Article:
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  • Richard Conniff

  • Reviews for Richard Conniff’s Books

    Every Creeping Thing: True Tales of Faintly Repulsive Wildlife: “Conniff is a splendid writer–fresh, clear, uncondescending, and with never a false step; one can’t resist quoting him.” (NY Times Book Review)

    The Species Seekers:  Heroes, Fools, and the Mad Pursuit of Life on Earth by Richard Conniff is “a swashbuckling romp” that “brilliantly evokes that just-before Darwin era” (BBC Focus) and “an enduring story bursting at the seams with intriguing, fantastical and disturbing anecdotes” (New Scientist). “This beautifully written book has the verve of an adventure story” (Wall St. Journal)

    Swimming with Piranhas at Feeding Time by Richard Conniff  is “Hilariously informative…This book will remind you why you always wanted to be a naturalist.” (Outside magazine) “Field naturalist Conniff’s animal adventures … are so amusing and full color that they burst right off the page …  a quick and intensely pleasurable read.” (Seed magazine) “Conniff’s poetic accounts of giraffes drifting past like sail boats, and his feeble attempts to educate Vervet monkeys on the wonders of tissue paper will leave your heart and sides aching.  An excellent read.” (BBC Focus magazine)

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Archive for the ‘Environmental Issues’ Category

Bill McKibben: Green Mountain Man

Posted by Richard Conniff on March 14, 2018

Bill McKibben (Photo: Mark Teiwes / Lesley University)

by Richard Conniff/Yankee Magazine

It’s a mid-September afternoon, and Bill McKibben—author, climate change activist, nemesis of the fossil fuel industry, cross-country skiing addict, devotee of small-town New England life, and drinker of local beers, in more or less that order—is at the wheel of his electric-blue plug-in hybrid, heading north out of Providence.

He and his wife, writer Sue Halpern, have been away from their home in the Green Mountains outside Middlebury overnight, on a trip to promote his first novel, Radio Free Vermont. It’s a funny book, and McKibben is not known for funny books. Well, it’s funny unless you happen to be a Walmart manager: McKibben starts his fable with small-town renegades flooding a new Walmart store knee-deep with the contents of the local sewer system. (Oh, come on, that’s funny.) And it’s funny unless you think there is something deeply alarming about Vermont seceding from the bigness and manifold badness of the United States at large. McKibben says the independent Republic of Vermont is just a plot device, not a movement. But his passion for his home state is genuine. As he hits the on-ramp out of Providence, he is almost quavering in anticipation of getting back.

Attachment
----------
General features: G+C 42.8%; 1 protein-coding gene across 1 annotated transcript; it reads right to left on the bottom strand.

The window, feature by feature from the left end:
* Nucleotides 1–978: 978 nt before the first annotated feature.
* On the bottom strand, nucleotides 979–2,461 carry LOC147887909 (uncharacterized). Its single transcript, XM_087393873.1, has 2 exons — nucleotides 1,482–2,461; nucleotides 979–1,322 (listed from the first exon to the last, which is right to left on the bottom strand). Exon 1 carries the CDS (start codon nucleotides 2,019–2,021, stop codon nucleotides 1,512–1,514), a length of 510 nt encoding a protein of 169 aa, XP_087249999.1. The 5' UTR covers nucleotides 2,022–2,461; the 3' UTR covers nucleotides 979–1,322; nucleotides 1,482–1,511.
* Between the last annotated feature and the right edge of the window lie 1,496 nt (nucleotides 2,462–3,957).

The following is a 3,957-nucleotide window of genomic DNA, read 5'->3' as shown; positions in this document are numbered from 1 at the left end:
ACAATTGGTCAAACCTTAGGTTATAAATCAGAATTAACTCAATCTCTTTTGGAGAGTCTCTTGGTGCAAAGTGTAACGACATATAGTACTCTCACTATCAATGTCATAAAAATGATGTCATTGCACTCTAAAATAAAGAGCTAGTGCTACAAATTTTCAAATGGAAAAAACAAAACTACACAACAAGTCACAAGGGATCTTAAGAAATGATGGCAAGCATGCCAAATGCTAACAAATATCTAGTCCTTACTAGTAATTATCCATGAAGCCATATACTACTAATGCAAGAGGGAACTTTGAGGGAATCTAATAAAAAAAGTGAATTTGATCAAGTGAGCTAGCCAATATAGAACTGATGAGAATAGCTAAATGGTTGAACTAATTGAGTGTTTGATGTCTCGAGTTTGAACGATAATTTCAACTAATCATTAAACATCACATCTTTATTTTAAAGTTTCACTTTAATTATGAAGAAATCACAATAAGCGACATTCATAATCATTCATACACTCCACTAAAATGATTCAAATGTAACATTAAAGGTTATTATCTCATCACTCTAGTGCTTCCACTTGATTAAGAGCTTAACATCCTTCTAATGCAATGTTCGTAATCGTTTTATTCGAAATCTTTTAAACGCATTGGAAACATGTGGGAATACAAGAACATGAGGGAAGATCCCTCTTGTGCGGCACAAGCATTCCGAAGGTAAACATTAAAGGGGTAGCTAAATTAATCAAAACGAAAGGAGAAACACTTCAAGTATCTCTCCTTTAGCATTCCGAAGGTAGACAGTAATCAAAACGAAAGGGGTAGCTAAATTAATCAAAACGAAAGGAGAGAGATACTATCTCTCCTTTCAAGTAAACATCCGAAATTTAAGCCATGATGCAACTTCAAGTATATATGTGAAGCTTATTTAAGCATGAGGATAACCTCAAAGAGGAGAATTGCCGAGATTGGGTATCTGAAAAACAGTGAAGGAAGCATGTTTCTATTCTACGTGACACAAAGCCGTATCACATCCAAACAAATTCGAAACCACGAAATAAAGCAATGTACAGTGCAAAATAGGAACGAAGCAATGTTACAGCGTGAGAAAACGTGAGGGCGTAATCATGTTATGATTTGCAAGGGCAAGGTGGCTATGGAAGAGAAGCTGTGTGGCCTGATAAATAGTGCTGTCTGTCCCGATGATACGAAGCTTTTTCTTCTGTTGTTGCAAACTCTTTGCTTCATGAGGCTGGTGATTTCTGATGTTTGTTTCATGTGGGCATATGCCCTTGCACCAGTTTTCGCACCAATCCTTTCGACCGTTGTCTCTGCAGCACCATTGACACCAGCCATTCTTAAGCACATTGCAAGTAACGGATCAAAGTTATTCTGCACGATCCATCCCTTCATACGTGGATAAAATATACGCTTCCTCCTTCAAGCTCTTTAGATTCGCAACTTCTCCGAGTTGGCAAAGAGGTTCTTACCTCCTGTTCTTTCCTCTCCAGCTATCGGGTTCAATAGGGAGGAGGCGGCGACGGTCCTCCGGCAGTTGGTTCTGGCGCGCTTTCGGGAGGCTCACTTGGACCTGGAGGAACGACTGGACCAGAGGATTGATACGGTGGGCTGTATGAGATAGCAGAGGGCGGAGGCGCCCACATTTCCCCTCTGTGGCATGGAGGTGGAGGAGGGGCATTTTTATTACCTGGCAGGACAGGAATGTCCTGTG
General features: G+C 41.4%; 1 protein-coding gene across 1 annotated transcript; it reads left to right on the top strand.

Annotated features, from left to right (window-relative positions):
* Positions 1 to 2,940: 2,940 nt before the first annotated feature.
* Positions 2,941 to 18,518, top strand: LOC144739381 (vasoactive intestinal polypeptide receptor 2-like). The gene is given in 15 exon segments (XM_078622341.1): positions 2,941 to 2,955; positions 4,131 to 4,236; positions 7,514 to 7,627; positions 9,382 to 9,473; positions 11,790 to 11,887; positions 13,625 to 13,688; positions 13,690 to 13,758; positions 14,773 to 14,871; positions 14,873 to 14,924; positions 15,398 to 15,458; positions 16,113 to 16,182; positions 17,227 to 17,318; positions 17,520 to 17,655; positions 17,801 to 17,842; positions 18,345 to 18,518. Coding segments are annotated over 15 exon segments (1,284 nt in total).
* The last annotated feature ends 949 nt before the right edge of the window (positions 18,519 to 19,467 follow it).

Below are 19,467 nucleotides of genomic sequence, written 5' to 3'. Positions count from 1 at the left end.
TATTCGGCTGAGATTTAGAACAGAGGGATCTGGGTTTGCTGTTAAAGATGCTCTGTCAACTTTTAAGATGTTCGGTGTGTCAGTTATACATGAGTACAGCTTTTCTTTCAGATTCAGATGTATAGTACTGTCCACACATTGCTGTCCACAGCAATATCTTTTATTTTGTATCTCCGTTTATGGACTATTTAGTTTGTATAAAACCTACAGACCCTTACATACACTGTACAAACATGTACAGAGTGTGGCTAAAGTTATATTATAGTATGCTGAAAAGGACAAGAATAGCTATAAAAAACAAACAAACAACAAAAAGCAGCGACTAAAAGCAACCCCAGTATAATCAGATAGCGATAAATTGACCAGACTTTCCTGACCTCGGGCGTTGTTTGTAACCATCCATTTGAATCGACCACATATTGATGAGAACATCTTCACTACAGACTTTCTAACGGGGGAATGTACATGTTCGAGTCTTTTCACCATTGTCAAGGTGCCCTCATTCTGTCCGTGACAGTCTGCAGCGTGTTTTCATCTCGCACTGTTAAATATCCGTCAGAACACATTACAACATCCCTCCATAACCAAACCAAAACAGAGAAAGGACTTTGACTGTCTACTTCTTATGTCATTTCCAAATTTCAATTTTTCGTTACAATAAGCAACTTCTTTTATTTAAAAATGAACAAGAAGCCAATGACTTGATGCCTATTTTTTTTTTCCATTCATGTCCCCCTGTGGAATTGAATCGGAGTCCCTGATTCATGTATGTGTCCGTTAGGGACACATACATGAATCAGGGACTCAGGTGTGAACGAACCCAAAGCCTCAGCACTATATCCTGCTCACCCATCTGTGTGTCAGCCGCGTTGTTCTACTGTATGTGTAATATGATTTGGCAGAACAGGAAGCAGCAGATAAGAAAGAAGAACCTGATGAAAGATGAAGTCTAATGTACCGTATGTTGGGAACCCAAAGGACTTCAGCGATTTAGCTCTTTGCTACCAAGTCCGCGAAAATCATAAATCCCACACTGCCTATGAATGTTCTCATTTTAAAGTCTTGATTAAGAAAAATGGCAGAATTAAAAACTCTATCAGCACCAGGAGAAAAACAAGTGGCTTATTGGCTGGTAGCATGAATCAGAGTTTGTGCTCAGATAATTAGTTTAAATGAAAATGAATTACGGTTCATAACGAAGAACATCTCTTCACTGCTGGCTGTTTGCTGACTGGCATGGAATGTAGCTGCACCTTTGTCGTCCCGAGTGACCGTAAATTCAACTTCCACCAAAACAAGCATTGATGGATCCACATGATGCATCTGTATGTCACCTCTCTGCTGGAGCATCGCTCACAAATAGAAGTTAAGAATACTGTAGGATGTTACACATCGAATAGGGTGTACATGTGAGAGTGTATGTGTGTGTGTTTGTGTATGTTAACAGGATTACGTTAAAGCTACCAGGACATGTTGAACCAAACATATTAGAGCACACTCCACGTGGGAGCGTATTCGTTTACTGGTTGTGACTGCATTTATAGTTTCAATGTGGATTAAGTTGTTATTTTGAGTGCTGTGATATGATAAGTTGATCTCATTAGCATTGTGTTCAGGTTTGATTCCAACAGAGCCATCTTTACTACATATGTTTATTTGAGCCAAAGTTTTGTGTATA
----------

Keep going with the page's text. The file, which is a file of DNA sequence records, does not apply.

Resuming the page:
McKibben is, of course, better known for books that are genuinely alarming. Climate change is his subject, both as an author and an activist. Fellow climate journalist Andrew Revkin describes him as “the ultimate endurance athlete of climate campaigning.” In a series of books and articles beginning with The End of Nature in 1989, McKibben has meticulously laid out the evidence that the rapid accumulation of carbon dioxide in the atmosphere, from our massive burning of fossil fuels, is destroying the world as we once knew it. “The basic issue of the planet right now,” he told Revkin in a recent interview, “is that it’s disintegrating.” He refers to “my last grim book,” as if grim books were a genre, and has described his life after The End of Nature as 25 years of “sadness” and of “looking for ways out, for places that work.”

For McKibben, Vermont is one such place. Even in his grim books, he writes yearningly, sentimentally, about the maple cream cookies that a neighbor brings to the annual town meeting, about stopping to visit “the farm of the six Dutch brothers,” about “the sun shining through the winter-bare ridge at dusk,” and about the consoling mantra of local names—Camel’s Hump, Bread Loaf Mountain, Otter Creek—with which he lulls himself to sleep while on the road. The mountainous country around Lake Champlain, he writes, is “the landscape that fits with jigsaw precision into the hole in my heart.”